I have stuck to the morality of Garrett (the Protagonist) and have thus far avoided killing anyone but it can be an option for the cold blooded thieves among us.

Another joy is reading diaries/newpapers/letters and other secrets which lie within the City. This along with overhearing conversation gives a sense of life to the dark despair ridden streets.

Enjoying it alot, hope you will too.
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on 24 April 2014
The most boring game I have ever played sold it after only a couple of goes not worth the money
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on 28 February 2014
I'm a fan of stealth games and taking time to THINK about how to approach a certain scenario. The Assassin's Creed series is decent at handling stealth mechanics but it's still nowhere near the level it could be. Does Thief offer a good gameplay experience in this area? Will it please those looking for a new stealth-orientated game to experience? The simple answer is yes, it will.


The decent-length prologue offers a good start to the game and introduces us to Garrett and Erin, his protege. You begin the game staring out of a window into the black, gloomy world that is known as 'The City'. After taking everything that isn't nailed down and reaching the drop point for your mission, things take a rather mysterious turn and our stealthy hero is left with strange abilities and a multitude of questions.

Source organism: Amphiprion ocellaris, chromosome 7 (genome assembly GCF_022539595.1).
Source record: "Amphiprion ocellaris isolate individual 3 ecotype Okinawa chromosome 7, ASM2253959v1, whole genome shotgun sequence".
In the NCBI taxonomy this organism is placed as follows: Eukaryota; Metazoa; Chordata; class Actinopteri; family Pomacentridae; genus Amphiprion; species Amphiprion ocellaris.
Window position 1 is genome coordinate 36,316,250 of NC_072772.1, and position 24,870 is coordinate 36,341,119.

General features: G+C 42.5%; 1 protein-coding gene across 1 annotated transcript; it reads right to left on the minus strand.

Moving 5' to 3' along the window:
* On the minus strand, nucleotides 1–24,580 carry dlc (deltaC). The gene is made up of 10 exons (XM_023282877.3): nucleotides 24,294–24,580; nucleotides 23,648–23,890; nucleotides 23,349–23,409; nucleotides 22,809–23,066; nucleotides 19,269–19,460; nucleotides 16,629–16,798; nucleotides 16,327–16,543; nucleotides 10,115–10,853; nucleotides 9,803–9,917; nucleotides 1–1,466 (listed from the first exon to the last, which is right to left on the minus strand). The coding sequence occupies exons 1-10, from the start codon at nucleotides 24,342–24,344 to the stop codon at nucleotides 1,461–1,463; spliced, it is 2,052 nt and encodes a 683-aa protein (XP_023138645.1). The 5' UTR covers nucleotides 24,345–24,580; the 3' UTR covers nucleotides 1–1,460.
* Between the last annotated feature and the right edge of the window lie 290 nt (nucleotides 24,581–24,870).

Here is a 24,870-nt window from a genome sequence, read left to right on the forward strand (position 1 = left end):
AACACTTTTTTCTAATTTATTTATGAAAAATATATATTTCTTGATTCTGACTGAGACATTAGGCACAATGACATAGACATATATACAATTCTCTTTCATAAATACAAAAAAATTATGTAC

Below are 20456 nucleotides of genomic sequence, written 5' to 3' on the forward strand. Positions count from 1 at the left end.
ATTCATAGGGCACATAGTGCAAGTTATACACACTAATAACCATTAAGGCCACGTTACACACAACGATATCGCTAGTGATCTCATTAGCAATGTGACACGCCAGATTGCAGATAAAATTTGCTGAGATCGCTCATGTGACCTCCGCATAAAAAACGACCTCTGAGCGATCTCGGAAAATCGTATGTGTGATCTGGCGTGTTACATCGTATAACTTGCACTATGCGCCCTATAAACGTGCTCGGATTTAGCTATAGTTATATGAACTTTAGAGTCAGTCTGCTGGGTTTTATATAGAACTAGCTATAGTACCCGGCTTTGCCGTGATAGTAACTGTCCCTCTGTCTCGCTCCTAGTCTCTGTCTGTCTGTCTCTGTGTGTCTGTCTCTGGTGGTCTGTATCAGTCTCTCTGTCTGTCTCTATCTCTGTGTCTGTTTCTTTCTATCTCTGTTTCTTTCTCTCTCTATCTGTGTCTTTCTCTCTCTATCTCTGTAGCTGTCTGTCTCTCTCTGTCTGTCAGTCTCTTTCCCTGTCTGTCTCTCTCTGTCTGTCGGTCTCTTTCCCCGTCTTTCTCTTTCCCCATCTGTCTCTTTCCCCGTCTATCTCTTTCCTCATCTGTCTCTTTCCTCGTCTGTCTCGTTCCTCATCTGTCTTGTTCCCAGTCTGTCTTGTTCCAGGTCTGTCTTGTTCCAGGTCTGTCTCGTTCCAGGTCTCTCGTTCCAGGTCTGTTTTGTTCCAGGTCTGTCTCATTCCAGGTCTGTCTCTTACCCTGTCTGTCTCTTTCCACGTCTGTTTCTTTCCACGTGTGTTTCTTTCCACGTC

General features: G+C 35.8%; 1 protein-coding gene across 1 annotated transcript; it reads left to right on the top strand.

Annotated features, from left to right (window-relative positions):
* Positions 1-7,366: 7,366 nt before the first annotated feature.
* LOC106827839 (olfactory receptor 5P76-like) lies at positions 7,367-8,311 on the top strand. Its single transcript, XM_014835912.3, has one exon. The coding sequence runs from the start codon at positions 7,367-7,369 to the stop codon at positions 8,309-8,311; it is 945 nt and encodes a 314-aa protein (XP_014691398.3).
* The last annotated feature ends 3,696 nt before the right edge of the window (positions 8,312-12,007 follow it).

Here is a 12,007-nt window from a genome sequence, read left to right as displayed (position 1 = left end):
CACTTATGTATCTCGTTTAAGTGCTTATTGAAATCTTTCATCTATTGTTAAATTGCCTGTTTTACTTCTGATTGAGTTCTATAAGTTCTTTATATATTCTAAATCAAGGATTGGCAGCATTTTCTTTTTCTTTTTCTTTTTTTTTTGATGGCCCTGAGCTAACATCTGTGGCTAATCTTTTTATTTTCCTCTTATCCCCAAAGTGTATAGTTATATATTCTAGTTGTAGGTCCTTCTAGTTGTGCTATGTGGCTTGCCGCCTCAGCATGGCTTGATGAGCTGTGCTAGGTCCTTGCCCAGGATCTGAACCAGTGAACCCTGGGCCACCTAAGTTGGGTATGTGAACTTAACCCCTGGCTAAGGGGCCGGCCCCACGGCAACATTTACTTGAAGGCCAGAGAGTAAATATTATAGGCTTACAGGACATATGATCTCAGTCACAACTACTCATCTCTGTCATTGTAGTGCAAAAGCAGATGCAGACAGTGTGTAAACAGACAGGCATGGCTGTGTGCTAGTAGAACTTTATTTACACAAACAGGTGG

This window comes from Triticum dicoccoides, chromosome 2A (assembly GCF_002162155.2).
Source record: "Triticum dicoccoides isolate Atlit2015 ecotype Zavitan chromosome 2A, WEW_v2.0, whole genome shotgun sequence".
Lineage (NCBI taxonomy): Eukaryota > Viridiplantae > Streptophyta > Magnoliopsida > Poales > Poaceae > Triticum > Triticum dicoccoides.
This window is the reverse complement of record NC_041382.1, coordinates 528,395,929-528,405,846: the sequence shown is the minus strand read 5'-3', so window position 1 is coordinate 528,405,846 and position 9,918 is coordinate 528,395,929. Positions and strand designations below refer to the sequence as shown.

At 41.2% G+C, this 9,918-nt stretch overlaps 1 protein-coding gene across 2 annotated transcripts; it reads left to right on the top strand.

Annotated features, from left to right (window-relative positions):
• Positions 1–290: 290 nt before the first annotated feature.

I'll admit that it's not a story that feels as though it should associated with a game like Thief. Dark cults and strange powers are not two things that you'd expect to find in a game that's based around stealing, pickpocketing and working your way around a hopeless city but there it is. The story, despite being interesting and unexpected, feels as though it doesn't fit with the game as well as it could have. Not a bad story by any means, just doesn't "click" with the feel of the game.


On the PS4, Thief looks very well done. The game world known as The City really does live up to its reputation as a dark, gloomy and hopeless place to be. The streets are tight and winding, you can find beggars and the sick littering the gutters and since the game is supposed to be dark, the lighting effects look amazing. Candles flicker on tables and braziers and street lamps flicker occasionally all the while you sneak about the shadows. I'm not one for turning the game brightness down really low but I did for this and it's really immersive.

The cutscenes in the prologue actually look worse than the in-game graphics, I found. Apart from dropping the frames every so often (this apparently happens across all platforms so it's not the PS4 console) the cutscenes don't look as good as in-game. Character faces look decent but the lack of expression on a lot of them leaves things to be desired. Honestly though, the in-game graphics are definitely where the game shines and the fact that the cut-scenes look worse is not too much of a bother. The amazing lighting effects and immersive world really help to give Thief that unique feel to it. The sounds in the game are excellent as well. You can hear rain hammering against windows and boxes, your footsteps in puddles and the footsteps of guards just around the corner which is just as it should be. I'll applaud the developers for delivering such great sound mechanics because, in a game like this, you need all your senses.